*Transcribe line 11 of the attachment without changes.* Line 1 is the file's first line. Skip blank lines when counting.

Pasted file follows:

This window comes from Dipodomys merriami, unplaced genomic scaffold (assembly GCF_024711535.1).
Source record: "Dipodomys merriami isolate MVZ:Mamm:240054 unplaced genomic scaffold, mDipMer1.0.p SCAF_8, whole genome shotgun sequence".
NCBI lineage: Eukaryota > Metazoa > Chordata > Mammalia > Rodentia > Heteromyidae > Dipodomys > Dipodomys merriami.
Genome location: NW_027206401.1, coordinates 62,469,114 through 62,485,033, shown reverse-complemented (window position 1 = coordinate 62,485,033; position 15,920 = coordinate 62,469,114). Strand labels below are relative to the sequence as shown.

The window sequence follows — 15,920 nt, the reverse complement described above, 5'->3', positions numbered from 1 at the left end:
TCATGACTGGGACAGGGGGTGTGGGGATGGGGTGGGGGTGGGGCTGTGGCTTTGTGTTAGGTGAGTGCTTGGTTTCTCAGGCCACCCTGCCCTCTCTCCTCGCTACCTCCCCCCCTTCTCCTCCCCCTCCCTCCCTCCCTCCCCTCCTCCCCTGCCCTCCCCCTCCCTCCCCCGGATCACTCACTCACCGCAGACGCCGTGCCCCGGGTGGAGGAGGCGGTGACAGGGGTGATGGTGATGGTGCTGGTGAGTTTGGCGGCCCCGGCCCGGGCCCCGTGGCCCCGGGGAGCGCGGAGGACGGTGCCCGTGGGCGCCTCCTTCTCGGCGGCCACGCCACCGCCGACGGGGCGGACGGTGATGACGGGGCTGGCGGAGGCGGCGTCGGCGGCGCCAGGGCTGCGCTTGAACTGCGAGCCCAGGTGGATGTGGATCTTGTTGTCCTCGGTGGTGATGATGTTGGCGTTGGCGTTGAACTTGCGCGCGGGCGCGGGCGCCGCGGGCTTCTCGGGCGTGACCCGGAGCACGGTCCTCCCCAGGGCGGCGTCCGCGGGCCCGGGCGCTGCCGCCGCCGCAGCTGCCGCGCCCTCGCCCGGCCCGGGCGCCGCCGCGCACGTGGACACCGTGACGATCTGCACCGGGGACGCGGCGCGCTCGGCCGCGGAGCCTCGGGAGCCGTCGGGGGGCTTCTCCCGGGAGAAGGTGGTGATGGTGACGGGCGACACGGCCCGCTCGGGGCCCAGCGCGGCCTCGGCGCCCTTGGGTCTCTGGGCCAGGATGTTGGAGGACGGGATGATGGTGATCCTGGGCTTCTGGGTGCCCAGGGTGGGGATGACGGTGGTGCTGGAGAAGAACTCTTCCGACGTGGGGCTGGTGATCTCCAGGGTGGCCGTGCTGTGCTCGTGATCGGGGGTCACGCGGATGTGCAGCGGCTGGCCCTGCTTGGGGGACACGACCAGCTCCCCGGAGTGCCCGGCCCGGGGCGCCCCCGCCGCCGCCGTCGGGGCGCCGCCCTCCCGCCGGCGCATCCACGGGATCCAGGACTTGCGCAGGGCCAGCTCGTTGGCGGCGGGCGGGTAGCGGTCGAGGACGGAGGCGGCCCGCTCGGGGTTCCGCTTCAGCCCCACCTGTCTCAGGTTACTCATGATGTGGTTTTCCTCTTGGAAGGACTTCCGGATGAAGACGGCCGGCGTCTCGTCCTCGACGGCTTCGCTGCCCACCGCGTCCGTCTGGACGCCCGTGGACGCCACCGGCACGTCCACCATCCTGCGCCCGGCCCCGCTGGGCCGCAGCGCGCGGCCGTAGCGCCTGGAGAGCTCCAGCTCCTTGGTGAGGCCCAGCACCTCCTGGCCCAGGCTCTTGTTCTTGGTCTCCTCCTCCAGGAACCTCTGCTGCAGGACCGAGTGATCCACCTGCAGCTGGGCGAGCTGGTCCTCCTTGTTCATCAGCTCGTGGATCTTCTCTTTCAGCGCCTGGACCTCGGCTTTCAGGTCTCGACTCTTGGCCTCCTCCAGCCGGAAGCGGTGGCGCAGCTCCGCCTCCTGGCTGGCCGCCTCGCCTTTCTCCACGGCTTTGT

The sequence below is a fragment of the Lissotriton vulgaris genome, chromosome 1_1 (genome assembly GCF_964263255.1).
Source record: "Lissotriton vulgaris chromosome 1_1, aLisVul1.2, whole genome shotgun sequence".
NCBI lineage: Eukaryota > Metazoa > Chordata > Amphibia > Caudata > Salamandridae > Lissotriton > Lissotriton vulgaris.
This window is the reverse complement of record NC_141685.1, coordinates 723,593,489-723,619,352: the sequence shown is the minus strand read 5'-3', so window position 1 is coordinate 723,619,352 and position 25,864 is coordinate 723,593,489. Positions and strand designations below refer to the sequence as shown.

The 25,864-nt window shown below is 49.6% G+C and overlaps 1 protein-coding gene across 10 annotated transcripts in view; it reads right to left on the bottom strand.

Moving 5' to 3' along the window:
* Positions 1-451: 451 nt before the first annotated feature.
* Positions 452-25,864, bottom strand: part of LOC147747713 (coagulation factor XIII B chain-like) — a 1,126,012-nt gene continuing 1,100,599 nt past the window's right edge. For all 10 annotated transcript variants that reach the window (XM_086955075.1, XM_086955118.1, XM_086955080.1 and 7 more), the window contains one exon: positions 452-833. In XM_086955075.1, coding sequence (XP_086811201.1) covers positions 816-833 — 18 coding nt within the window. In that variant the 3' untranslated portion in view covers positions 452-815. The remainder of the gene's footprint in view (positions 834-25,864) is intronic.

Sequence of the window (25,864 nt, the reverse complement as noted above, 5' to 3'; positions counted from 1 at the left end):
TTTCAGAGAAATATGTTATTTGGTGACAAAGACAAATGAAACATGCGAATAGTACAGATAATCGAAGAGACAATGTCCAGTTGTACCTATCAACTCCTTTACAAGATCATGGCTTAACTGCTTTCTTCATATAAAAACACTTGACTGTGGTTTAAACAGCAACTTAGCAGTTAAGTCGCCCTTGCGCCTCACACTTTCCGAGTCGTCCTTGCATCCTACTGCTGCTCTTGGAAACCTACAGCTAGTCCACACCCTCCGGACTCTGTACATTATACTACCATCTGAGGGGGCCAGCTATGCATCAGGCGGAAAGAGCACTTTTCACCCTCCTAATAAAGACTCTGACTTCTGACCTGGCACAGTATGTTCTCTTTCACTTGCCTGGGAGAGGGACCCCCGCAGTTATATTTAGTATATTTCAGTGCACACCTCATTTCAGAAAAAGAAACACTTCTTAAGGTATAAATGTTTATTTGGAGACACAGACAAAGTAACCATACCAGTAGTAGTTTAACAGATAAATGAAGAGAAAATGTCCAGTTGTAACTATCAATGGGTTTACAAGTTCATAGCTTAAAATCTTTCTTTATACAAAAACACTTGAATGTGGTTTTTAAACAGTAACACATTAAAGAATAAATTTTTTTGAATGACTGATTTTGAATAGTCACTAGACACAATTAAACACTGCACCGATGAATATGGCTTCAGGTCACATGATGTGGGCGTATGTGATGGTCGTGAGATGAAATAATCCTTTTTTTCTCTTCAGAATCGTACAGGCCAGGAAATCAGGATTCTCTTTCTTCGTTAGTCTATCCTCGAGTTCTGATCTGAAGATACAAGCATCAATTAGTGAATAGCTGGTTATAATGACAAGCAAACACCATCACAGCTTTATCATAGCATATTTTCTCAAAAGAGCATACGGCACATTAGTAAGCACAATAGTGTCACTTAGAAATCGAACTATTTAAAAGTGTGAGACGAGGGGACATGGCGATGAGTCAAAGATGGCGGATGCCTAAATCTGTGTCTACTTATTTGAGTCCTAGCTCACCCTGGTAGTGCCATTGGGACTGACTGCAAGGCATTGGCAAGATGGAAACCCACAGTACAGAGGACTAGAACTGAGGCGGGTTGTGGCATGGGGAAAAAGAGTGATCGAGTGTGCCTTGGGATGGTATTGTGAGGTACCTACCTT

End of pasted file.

The 25,864-nt window shown below is 49.6% G+C and overlaps 1 protein-coding gene across 10 annotated transcripts in view; it reads right to left on the bottom strand.